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From Scott Blum <dragonsi...@apache.org>
Subject Re: CURATOR-217?
Date Mon, 24 Aug 2015 16:55:32 GMT
LOL!  So sorry to hear that.  Yeah, it's definitely possible to mess things
up badly.  If I'm doing something particularly risky, I'll just "git branch
original" before I start, so as to leave a branch pointer at my start point
as a safe recovery if it goes south.  I also use gitk to visualize
sometimes.

Another major selling point for rebase (-i) is that it's *really* hard to
merge the wrong branch.  If the list of commits that comes up doesn't look
basically correct, you probably did something wrong-- trying to rebase onto
the wrong branch will give you tons of commits, most of which aren't yours.

I think what you've been doing is fine, it's definitely the right approach
if you're doing a merge strategy!  I've just ended up gravitating to a
rebase strategy over the years for the reasons I've mentioned.

On Mon, Aug 24, 2015 at 12:43 PM, Jordan Zimmerman <
jordan@jordanzimmerman.com> wrote:

> I’ll admit that rebase terrifies me. I’ve f’d up several projects with it
> so I can’t even type the letters without breaking into a sweat. "git rebase
> -i” is a lot safer, though. Here’s what I’ve been doing - let me know if
> it’s OK. For branches that are off of CURATOR-3.0, I never merge master. I
> only merge CURATOR-3.0: “git merge CURATOR-3.0”. In fact, should we have a
> branch naming scheme to enforce this?
>
> -Jordan
>
>
>
> On August 24, 2015 at 11:30:50 AM, Scott Blum (dragonsinth@apache.org)
> wrote:
>
> Correct. When I say "main" branch vs. "feature" branch I just mean the
> stable branch everyone is working against (3.0 or master) vs. a feature
> branch where you're actively working.
>
> You'll get to a point in development where you'll think "Hey, there are
> changes on the main branch I'm working against that I really need to pull
> into my feature branch." At that point (particularly if you have an svn
> background) you'll be tempted to merge the main branch into your feature
> branch. I would suggest not doing that, as it makes the history very muddy
> to follow. Instead, my workflow is usually more like this:
>
> Suppose I'm working on CURATOR-218. It was originally branched off 3.0,
> and I want to pull in new changes.
>
> git remote update
> git rebase -i origin/CURATOR-3.0
>
> This pulls up an editor that gives me the list of commits to rebase. I
> would typically exit out of the editor to at this point to accept the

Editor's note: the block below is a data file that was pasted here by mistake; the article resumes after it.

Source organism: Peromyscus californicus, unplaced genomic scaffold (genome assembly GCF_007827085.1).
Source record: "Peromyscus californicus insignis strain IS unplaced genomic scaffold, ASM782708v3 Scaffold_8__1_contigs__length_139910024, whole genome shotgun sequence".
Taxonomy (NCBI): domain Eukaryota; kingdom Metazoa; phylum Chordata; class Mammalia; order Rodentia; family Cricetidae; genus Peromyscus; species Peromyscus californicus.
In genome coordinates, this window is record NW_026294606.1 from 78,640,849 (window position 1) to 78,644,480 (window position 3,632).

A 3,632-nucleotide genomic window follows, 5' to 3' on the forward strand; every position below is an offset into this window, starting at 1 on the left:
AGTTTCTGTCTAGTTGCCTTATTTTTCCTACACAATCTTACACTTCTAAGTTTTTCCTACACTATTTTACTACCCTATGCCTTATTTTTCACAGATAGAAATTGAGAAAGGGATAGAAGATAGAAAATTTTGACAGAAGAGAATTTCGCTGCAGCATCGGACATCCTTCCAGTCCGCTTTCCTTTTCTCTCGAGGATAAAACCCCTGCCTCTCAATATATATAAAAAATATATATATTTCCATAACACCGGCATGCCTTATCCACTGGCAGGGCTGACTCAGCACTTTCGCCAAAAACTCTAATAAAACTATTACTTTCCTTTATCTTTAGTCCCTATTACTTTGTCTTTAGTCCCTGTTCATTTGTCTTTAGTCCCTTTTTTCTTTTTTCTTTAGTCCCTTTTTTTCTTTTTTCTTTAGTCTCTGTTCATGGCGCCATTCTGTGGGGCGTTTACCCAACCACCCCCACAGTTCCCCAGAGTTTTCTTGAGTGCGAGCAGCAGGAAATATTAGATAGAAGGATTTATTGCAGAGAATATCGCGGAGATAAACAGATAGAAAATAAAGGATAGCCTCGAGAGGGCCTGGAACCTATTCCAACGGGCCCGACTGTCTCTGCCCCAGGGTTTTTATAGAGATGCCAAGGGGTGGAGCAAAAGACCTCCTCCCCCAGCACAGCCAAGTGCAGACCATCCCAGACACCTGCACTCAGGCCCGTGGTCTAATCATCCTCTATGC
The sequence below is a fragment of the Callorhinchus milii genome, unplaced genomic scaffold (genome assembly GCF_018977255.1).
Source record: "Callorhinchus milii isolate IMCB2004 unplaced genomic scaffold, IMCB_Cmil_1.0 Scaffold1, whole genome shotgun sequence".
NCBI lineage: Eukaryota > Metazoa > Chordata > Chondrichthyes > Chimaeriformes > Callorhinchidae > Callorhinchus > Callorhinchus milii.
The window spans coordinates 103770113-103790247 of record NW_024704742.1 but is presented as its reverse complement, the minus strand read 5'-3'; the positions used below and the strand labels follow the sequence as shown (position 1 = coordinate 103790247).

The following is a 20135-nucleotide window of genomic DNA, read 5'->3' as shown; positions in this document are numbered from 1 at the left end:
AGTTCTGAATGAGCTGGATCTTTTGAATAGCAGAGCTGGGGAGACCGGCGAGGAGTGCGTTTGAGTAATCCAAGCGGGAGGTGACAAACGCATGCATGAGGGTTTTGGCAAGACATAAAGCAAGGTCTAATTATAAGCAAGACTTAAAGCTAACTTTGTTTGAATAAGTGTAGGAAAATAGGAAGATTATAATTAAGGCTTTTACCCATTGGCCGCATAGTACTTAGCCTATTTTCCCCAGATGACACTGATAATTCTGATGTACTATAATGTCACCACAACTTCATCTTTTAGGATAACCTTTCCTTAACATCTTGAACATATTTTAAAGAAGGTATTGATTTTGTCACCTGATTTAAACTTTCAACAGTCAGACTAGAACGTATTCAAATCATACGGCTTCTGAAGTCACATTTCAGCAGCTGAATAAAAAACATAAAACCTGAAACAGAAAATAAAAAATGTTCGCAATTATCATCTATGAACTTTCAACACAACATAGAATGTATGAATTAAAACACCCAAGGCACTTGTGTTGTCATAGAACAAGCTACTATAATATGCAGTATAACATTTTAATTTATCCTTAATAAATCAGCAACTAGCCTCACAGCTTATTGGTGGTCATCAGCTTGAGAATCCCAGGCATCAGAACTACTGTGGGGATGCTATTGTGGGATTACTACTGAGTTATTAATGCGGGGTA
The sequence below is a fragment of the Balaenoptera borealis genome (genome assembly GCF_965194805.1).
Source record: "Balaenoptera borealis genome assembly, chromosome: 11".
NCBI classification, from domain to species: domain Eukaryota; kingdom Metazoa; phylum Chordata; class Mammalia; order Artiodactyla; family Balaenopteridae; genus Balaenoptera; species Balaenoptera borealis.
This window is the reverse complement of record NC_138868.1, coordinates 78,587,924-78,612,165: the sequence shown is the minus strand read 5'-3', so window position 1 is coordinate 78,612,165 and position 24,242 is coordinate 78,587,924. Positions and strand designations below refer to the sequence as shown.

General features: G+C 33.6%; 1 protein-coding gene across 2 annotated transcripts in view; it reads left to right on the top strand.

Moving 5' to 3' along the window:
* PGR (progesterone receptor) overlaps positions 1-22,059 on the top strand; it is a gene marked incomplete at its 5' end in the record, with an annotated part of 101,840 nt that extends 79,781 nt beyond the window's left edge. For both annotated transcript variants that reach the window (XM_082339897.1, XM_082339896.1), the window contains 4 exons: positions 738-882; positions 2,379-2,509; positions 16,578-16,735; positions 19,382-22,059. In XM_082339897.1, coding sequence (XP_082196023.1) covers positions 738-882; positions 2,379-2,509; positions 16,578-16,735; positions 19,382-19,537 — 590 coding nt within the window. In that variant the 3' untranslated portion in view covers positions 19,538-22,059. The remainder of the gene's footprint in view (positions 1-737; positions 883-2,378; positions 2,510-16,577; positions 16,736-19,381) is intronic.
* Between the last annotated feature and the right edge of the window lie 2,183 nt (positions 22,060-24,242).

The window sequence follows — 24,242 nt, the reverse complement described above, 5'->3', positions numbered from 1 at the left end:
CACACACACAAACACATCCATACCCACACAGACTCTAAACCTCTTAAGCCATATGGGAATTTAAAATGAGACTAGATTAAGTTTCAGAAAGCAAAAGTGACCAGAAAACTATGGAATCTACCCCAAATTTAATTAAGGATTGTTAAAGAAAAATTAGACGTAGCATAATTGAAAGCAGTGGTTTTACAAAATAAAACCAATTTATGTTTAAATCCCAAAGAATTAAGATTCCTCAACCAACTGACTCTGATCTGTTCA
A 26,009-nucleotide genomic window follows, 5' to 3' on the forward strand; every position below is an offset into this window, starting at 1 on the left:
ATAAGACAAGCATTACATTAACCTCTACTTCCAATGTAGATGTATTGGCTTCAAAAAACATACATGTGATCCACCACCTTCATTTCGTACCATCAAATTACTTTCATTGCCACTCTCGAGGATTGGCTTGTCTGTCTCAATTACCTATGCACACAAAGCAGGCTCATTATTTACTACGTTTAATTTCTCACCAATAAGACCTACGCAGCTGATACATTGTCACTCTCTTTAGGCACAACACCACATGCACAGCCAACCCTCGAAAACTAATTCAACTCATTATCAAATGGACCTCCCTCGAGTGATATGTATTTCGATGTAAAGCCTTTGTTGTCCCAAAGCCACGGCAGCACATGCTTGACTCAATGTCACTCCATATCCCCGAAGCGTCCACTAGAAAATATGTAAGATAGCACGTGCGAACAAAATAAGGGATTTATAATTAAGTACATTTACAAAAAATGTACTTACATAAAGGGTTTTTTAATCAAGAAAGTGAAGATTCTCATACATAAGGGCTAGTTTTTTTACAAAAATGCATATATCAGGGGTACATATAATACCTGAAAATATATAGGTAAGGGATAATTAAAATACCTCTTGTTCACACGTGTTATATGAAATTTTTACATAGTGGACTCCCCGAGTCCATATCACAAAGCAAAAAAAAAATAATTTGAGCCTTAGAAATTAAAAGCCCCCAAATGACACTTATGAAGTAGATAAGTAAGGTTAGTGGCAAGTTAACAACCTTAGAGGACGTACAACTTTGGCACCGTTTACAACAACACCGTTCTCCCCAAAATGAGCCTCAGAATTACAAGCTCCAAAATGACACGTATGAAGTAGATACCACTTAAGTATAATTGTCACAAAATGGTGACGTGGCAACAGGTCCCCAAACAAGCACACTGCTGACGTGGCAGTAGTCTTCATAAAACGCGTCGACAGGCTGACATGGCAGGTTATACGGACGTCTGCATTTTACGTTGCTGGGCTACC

> commit list, but if I'm so inclined, I'll do things like reorder the list,
> or squash commits like like "wip" or "minor reformat" into a more curated
> set of logical commits.
>
> Once you exit the editor, git goes through and applies each commit, one at
> a time, to the head of the target branch. It's like picking up your commit
> chain and dumping it at the end of the target branch, as if all your work
> had been done against what's now the head of that branch. You'll may have
> to fix conflicts along the way, but usually not much more than if you did
> it as a merge.
>
> I'd encourage us to try this out a couple times and get a feel for the
> rebase flow. It's a little more to get your head around at first, but the
> upside is you end up with really easy to follow commit histories, which
> makes it way easier to untangle problems later if they crop up.
>
> On Mon, Aug 24, 2015 at 12:17 PM, Jordan Zimmerman <
> jordan@jordanzimmerman.com> wrote:
>
> > Can you explain this in detail? For me, I have some features that are
> > 3.0.0 based so I’m treating CURATOR-3.0 as a kind of master. The true
> > “master” is Curator 2.x only, right?
> >
> > -Jordan
> >
> >
> >
> > On August 24, 2015 at 11:10:08 AM, Scott Blum (dragonsinth@apache.org)
> > wrote:
> >
> > BTW: I noticed a couple of new commits
> > (ba4b5d8cb1f9733d3901b0b619528454d3dbf8c8
> > & 2343daf29388566b0efa0b0a2ad21574fb534a27) where 3.0 is getting merged
> > into feature branches. Almost every project I've been on we don't tend to
> > do that as it leads to confusing history (this isn't just aesthetic, it
> > can
> > get harder for tooling to figure out what happened). If I want to pull
> > changes from the main branch into my feature branch, I would typically
> > *rebase* my feature branch against the main branch.
> >
> > On Mon, Aug 24, 2015 at 12:05 PM, Scott Blum <dragonsinth@apache.org>
> > wrote:
> >
> > > Yeah, 217 & 161 were the first two big things in 3.0.
> > >
> > > On Mon, Aug 24, 2015 at 9:53 AM, Jordan Zimmerman <
> > > jordan@jordanzimmerman.com> wrote:
> > >
> > >> OK - Also, is CURATOR-161 complete? The issue is still open in Jira.
> > >>
> > >>
> > >>
> > >> On August 24, 2015 at 12:47:21 AM, Cameron McKenzie (
> > >> mckenzie.cam@gmail.com) wrote:
> > >>
> > >> Yes, I merged it in last week some time.
> > >>
> > >> On Mon, Aug 24, 2015 at 3:25 PM, Jordan Zimmerman <
> > >> jordan@jordanzimmerman.com> wrote:
> > >>
> > >> > Scott, did CURATOR-217 get merged into the new CURATOR-3.0?
> > >> >
> > >> > -Jordan
> > >> >
> > >> >
> > >> >
> > >>
> > >
> > >
> >
> >
>

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